This just may be the Dune franchise we've long awaited
Amazing score to accompany the brilliant visuals!
The movie picks up a little slower than absolutely needed
The ending may not be the finale many hope for, but it is what is needed
The journey to a Dune film has not been without its own trials. Nineteen years after it’s publication, the first successful film adaptation, in itself the result of multiple failed attempts, met negative response and served to only increase the demand for a “proper” live action take. The 2000 mini series—Frank Herbert’s Dune—proved to be more serviceable, but still left many hankering for the big screen treatment of the iconic universe.
The question is, have we finally gotten one?
After over half a century, it is Denis Villeneuve’s take on Dune comes very close to both honouring and evolving the source material for today’s cinematic experience. Whether that is a good thing or otherwise may remain to be seen. Given the expansive universe-building of Dune, Villeneuve’s visuals and dedication to fleshing out a detailed canvas is highly functional for character and story progressions. This is especially useful since the script in itself is not very strong.
Much of the movie’s plot and ideas can be attributed to what is unsaid as much as the dialogue. The stellar cast very quickly prove their worth beyond just stacking the chances of the film’s success. Even what may seem to be unlikely casting choices such as Oscar Isaac as Leto Atreides, or Jason Momoa as Duncan Idaho, prove to be welcome additions, allowing for an organic update on both characters.
Of course, there are some aspects that may seem out of place. This film adaptation tries its best to include a fair bit more of humour than the source material. And while the humour certainly doesn’t fall flat, there are moments of very human interaction that feels almost too… normal? This is, unfortunately, highlighted with Zendaya’s time on screen as Chani.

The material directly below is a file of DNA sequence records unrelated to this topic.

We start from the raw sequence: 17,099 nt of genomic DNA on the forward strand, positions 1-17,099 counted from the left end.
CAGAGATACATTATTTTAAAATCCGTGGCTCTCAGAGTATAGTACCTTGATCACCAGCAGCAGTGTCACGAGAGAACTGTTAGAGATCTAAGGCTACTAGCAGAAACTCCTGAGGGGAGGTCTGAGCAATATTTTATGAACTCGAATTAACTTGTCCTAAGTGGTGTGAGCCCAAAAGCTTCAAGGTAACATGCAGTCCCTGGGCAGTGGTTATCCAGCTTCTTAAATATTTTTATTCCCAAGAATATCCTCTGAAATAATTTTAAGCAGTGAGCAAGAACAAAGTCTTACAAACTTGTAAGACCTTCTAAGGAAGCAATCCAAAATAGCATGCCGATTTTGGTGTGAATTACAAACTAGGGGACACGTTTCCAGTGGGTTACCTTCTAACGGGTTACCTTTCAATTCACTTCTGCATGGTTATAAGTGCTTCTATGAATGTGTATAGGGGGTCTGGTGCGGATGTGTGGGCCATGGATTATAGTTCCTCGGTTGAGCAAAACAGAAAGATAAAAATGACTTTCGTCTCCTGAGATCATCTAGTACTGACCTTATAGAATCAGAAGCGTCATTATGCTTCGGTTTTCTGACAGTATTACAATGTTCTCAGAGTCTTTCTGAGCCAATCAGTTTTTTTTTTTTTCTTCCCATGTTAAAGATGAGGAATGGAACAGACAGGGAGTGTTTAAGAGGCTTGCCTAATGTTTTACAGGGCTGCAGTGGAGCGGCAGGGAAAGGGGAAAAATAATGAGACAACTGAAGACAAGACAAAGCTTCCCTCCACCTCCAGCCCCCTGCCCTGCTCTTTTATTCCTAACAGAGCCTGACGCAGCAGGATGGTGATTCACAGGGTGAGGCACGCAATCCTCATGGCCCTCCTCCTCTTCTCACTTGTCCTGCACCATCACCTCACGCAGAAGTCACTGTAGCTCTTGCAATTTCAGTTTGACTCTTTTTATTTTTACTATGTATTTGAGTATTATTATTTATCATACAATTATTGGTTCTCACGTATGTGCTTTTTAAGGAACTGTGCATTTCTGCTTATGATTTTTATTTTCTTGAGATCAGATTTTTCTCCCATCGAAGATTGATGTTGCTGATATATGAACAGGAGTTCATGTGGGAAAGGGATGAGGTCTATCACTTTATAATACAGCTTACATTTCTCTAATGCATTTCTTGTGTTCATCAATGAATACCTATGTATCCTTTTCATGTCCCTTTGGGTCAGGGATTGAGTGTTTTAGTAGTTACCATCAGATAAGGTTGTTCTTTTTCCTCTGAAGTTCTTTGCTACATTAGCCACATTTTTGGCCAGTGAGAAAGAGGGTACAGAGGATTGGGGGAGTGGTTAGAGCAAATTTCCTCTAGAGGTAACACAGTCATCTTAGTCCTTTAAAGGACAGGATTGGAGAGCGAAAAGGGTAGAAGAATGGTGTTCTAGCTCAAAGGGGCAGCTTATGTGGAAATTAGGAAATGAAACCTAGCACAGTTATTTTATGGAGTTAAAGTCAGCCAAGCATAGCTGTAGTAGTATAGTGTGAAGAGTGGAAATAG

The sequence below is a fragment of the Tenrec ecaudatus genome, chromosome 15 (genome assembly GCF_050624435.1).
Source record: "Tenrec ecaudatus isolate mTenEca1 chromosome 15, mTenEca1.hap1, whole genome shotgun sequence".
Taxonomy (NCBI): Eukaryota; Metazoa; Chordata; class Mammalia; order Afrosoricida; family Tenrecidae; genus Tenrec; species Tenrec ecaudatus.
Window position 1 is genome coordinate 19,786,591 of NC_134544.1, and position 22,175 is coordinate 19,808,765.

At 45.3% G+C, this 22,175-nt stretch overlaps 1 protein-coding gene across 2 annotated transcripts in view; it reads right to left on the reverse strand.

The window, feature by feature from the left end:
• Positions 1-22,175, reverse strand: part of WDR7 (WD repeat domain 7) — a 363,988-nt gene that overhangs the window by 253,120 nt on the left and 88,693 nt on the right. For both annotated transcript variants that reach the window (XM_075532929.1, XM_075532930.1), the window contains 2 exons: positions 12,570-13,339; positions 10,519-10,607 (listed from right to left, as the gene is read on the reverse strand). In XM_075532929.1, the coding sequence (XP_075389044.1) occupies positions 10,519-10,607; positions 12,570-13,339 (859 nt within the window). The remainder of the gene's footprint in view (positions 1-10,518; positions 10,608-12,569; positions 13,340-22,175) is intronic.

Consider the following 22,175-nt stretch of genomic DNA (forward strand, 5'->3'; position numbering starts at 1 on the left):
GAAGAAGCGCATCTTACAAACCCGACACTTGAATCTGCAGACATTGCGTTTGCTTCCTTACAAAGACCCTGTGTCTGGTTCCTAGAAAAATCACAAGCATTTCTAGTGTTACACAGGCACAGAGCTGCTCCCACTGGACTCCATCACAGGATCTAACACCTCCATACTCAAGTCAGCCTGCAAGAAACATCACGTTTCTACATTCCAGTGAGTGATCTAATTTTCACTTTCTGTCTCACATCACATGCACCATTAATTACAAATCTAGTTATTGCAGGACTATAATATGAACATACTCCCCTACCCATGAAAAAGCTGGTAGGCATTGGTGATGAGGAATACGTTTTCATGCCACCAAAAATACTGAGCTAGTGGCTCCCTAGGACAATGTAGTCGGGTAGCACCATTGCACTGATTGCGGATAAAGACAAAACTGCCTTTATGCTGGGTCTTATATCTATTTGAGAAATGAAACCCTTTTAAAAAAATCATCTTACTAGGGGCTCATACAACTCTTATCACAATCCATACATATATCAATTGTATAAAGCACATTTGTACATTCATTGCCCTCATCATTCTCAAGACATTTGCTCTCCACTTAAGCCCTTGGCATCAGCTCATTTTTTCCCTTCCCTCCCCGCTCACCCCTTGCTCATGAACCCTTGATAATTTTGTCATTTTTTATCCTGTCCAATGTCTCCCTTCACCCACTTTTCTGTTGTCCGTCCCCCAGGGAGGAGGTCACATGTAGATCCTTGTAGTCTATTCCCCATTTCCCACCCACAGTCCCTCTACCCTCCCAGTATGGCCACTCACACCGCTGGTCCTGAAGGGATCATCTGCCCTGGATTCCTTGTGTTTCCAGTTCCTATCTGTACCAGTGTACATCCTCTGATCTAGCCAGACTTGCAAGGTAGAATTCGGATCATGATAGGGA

While the actress is known for her deadpan delivery, and largely sardonic tones, it is the most out of place bit in Dune. The very style that has made her a hit in the likes of the Marvel Cinematic Universe’s Spider-Man: Homecoming and Far From Home, is a jarring reminder that the actors of Dune are all very much pop culture figures in our mundane world. Perhaps this is something that may be rectified in the following Dune films, as we get to know her character better.
On that note, the only real “problem” one might find with Dune is its figurative decrescendo towards the conclusion of the final act. Where modern epic films have taught us to expect climatic, sprawling combat as the zenith of a movie’s narrative, Dune chooses to bring the focus to the core characters who will lead the sequel–assuming there is one.
This is of little surprise given that, on screen, the film identifies itself as Dune: Part One. The movie adapts a large portion of the first book, leaving most of the grander scope of events for a later film. While this may not particularly resonate with the audience, it’s undoubtedly the better approach to delivering an as-faithful-as-possible adaptation of the novel.
In that vein, it’s easy to see why Dune could be considered The Lord of the Rings of this decade. They do share many similarities, being iconic representations, and even pioneers, of their respective takes on their genres. Their histories are riddled with attempts at adaptations, both realised and unrealised, and often confounding (remember when The Beatles wanted to produce and star in The Lord of the Rings?). And their eventual modern-day film treatments share amazing scenic shots and magical music. But ultimately, they both stand apart in their exploration of their worlds, and the meaning of heroism.
Furthermore, Hans Zimmer delivers beautifully on the score. While his work has always been of note, Dune stands out in a unique way, and is easily one of his best works since Pirates of the Caribbean. If nothing else, his contribution to the sound of Dune, accompanying the amazing sights of the film, makes this a worthy adaptation of the rich novel.
Dune is out now, and deserves to be watched in all of its IMAX glory!